There’s been shaking a-plenty in the staff-room this week and not just from yours truly.
We’re having our PDIs to set our target APS increase across the year; or, in the case of the EYFS, the percentage of pupils who reach the Expected level in the ELGs according to the new EYFS Profile.
I always think it’s a good idea to hook your readers right from the start with promises of excitement to come. Eat your heart out, Dick Francis.
Generally, I like numbers. You know where you are with them. They don’t mess you around. The temperature either is or isn’t 20 degrees. If all my class have turned up, I have thirty children. No nuances. Zero Shades of Grey.
But it’s the story behind the stats that intrigues. Take my blog stats, for instance. You’d be amazed at the precious planning time I can fritter away wondering who read my blog in Singapore, or Israel, or Brazil and what on earth did they make it? Did they hit on me by mistake when searching for jelly recipes or Kanye West? And what about the person who sat down on 29th September and read eleven of my back posts? Why? Did my mother pay you? I’d recommend the Chef’s Favourites, by the way.
But stats without stories; they are as lethal as bullets. Which brings me to our Personal Development Interviews.
But first, let’s try some maths. Oh go on, humour me: I’m not a well woman.
Some twenty years ago, it was decreed that yer average child should achieve a National Curriculum level 2B at the end of Year 2: that’s at the end of the Infants when all children, apart from the Summer birthdays, are seven. At the end of the Juniors – that’s Year 6, aged eleven – same average child should be level 4B. Who can tell me how many later that is in years? That’s right, Aunt Bess, four years. Have a team point.
Now each level has what is called a sublevel: going up C, B, A. From 2B to 2A is one sublevel. Can anyone then tell me how many sublevels there are from 2B to 4B? Anyone? Let’s not see the same hands every time. LegoBoy? No?
Ok, we’ll count it together: 2B to 2A is one sublevel – put up one finger it if helps. I find raising a finger or two very helpful when dealing with sublevels. 3C is two sublevels. 3B is three sublevels. 3A makes four sublevels. 4C is five sublevels. So 4B makes… that’s right LittleBruv, six sublevels. You should be an accountant.
So – just to recap, in case you drifted off there – the average child is supposed to go up six sublevels in the four years between the end of the Infants to the end of the Juniors.
Now, it hath been further decreed that for the purposes of putting schools into league tables, a sublevel is worth 2 points. So an average child should, in those four years, make how many points progress? Six sublevels, two points each? Aunt Bess again, I’m afraid. I fear the rest of you are not trying. Yes, twelve points in four years. So how many points per year is that? Twelve divided by four. Good try, there – very close. It’s three points a year. The average child should, on average, go up by three points for every year to still be average at the end of Year 6.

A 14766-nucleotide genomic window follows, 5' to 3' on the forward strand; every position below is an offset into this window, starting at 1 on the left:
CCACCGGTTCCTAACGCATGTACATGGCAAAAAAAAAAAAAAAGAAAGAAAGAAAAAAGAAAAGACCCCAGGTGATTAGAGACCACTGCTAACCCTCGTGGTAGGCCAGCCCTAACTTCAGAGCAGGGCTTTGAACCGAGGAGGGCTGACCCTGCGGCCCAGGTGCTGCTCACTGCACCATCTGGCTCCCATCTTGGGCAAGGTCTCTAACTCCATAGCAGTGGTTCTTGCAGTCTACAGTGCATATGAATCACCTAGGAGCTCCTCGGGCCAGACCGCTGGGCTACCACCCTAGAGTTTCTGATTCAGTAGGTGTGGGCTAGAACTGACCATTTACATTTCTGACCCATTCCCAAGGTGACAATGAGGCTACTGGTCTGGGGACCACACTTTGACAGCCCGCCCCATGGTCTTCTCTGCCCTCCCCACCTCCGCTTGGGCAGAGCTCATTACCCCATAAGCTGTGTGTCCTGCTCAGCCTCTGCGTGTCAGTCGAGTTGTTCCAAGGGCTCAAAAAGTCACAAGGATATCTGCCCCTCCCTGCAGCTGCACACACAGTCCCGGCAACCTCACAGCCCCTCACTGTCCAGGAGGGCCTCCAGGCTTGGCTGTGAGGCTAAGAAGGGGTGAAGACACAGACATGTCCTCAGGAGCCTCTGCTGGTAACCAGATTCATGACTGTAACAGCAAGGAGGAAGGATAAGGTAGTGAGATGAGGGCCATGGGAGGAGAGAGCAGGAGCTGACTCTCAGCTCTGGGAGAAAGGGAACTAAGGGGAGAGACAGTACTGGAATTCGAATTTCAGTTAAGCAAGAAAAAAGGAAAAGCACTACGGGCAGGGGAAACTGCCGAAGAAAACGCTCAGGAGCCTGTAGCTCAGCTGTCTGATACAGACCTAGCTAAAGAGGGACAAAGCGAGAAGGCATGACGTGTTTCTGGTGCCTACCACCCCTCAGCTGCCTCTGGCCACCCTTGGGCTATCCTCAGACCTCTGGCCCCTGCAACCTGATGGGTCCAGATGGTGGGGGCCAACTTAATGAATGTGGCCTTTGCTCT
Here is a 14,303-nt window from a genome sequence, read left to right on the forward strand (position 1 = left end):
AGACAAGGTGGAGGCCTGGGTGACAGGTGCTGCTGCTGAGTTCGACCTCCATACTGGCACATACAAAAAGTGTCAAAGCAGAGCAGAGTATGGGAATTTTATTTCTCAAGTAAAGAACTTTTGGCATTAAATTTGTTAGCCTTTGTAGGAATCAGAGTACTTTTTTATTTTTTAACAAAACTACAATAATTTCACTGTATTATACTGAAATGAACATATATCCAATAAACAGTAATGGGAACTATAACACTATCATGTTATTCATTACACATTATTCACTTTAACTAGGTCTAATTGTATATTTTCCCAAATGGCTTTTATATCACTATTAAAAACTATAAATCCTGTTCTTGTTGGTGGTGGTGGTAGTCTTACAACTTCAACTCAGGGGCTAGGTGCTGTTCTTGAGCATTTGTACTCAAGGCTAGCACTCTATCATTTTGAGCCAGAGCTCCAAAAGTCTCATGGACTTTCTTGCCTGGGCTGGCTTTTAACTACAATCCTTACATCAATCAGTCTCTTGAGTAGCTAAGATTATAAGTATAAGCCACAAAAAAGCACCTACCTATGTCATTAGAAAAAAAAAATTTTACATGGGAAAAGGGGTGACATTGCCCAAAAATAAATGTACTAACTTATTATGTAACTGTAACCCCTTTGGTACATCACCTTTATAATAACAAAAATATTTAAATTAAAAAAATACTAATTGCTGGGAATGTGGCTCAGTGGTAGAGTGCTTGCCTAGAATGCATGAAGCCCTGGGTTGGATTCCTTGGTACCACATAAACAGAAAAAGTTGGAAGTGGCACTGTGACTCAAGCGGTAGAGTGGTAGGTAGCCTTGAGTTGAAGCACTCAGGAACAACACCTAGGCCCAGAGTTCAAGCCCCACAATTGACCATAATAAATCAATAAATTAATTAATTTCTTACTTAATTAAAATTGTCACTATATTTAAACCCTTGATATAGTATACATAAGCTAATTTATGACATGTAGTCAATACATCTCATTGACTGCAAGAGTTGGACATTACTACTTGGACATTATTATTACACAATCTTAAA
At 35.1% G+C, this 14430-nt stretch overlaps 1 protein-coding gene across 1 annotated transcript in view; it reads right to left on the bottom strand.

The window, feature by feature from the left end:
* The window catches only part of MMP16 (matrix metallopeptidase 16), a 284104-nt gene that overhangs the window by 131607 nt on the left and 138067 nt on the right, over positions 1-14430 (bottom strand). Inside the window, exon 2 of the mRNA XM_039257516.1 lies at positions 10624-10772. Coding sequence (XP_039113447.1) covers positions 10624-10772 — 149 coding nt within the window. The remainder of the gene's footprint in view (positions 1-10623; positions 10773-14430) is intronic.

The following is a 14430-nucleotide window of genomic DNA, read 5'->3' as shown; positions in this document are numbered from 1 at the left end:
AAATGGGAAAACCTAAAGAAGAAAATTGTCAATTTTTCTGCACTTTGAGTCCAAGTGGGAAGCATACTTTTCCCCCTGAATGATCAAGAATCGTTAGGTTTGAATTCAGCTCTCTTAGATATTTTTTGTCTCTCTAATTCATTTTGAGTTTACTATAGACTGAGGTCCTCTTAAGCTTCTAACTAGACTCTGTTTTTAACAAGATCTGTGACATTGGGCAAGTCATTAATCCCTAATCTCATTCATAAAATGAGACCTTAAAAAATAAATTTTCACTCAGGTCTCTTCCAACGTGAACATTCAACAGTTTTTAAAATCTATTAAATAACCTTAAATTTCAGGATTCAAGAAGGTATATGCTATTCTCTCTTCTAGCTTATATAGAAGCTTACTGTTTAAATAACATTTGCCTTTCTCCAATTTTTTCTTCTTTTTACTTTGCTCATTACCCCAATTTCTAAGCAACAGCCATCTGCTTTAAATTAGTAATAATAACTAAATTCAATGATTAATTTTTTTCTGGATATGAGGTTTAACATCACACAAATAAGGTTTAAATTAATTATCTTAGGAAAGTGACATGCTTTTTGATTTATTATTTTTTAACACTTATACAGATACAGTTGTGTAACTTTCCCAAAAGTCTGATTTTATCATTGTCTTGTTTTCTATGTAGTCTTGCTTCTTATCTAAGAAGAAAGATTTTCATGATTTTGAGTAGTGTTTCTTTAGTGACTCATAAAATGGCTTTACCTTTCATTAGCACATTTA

All of which put Mr Headteacher in an impossible position when it came to setting the staff their targets at this week’s Personal Development Interviews. For he is being urged by our elders and betters to set his staff the target of getting their class to move by an average of five points in the course of a year. Five points a year over four years makes twenty points, last time I looked. Ten sub-levels. So an average child who is a 2B at the end of Year Two would be a 5A at the end of Year Six. Which is, in fact, the average for a fourteen year old. The vast majority of children would have to be well above average for the teachers to meet these targets. How does that work? Or has the definition of average has changed since I did my Maths A-Level?
Mr Headteacher was obviously embarrassed about this. He tried hard to find a target that was realistic but wouldn’t leave him open to accusations of low expectations. Part of what makes him a good headteacher, and a decent human being, is that he actually likes and gets to know the children in his school.
As such, he knows that Mrs Karma’s class includes two children who have lost their mothers in the last eighteen months; that one of those children then came – with no English – to live with her father in Britain. Where are Mrs Karma’s points for the fact that said child now comes in smiling each morning?
As such, he has often filled vacancies with children who may not be the sharpest tools in the box but who, by joining our small school, would have a happy and safe place in their little lives. But the powers-that-be are not interest in their stories. Just load those stats into the gun. No room for stories.
Mr Headteacher will be answerable if our results are not sufficiently ‘above average’. And we, at the chalk-face, about to have our pay linked to the rise in our children’s Average Point Scores. A real incentive for schools to take on needy children and for teachers to tackle the trickier classes.
But Mr Gove – our revered Secretary of State for Education – is committed to the idea that all children could be above average if teachers just worked harder. And if Comrade Napoleon says it, it must be right.